We know that once on the page, web users have time to read at most 28% of the words during an average visit; although 20% is more likely*. This means your home page particularly must have impact, both in text and with imagery. People tend to scan on-line rather that read large chunks of text, which are complete turn-offs resulting in people leaving your site to go to your competitor’s.
In terms of the language used, consider this carefully beforehand. It must be in line with the rest of your house-style, if you have one. Not only must your branding (your logo, colours etc) be consistent through everything you publish on-line and off, your tone of voice must be consistent too so people recognise your brand. Think of M&S. It’s not just a consistent brand, it’s an M&S consistent brand!
Who is Jo Bloggs?
You also need to think about just who is looking at your website. Who is your customer? What age are they? What demographic group/s do they belong to? Is your site just for customers or are there others who will be viewing?
There is a whole range of questions you need to ask and answer before you know your customer inside out, and this is incredibly important because if you don’t know who your customer is and what prompts him or her to buy, then how can you even start to write text for your website?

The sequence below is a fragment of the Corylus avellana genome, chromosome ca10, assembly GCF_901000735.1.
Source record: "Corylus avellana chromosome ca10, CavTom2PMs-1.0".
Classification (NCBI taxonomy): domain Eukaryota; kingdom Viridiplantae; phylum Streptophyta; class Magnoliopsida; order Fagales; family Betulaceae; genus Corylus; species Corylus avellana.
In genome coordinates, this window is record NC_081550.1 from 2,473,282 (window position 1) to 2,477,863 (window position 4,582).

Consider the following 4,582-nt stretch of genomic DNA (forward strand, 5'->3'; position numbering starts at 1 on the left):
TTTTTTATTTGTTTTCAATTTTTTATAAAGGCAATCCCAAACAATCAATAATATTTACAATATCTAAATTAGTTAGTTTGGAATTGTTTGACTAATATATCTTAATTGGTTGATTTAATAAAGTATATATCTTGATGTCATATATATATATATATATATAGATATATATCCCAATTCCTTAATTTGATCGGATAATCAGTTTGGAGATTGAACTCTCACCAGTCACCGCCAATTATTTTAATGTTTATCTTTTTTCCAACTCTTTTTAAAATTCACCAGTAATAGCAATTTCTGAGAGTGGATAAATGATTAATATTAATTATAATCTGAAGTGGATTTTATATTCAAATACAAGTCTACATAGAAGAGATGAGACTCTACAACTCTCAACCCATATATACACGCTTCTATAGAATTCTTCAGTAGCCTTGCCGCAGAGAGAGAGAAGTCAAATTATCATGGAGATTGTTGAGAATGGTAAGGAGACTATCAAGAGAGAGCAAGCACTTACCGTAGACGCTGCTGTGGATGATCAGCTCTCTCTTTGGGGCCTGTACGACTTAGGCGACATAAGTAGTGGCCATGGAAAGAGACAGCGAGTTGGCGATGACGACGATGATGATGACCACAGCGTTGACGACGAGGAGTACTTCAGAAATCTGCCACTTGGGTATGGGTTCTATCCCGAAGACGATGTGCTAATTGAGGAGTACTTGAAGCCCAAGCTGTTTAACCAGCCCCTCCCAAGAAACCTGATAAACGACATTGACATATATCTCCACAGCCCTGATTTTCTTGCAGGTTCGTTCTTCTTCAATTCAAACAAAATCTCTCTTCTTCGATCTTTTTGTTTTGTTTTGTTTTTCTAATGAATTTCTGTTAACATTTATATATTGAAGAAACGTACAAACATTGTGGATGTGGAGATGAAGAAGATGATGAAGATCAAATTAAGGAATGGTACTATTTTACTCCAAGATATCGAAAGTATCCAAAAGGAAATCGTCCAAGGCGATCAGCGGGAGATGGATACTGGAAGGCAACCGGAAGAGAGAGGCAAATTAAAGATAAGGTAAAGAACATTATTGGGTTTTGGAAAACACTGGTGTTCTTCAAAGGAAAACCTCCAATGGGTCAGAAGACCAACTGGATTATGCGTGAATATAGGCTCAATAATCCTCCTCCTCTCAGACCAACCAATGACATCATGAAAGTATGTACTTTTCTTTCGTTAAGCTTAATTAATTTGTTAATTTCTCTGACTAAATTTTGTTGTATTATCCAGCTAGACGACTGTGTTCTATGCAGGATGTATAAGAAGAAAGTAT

You need to use plain language so people find what they need, understand what they have found, and then use it to meet their needs. You need ‘Calls to Action’ (the action you want people to make, having found your site eg Click here, Buy now …) and your site needs to be easily found on the internet as well as shareable.
It’s all about sharing these days
Why ‘shareable’? Because nearly all people now look on-line at reviews and research before they decide to buy products or services, and offering a Share button means you’re making it easier for people to share your site with their contacts. In other words, you’re helping people buy more from you. It’s easy to do; just add a Share button to your banner.
You need to consider why someone is visiting your site and make it easy for them to accomplish what they set out to do, for example look at a review, find a price, whether an item is in stock, find out your opening hours or an easy way to contact you. If they don’t find what they need within a very short space of time, they’ll leave.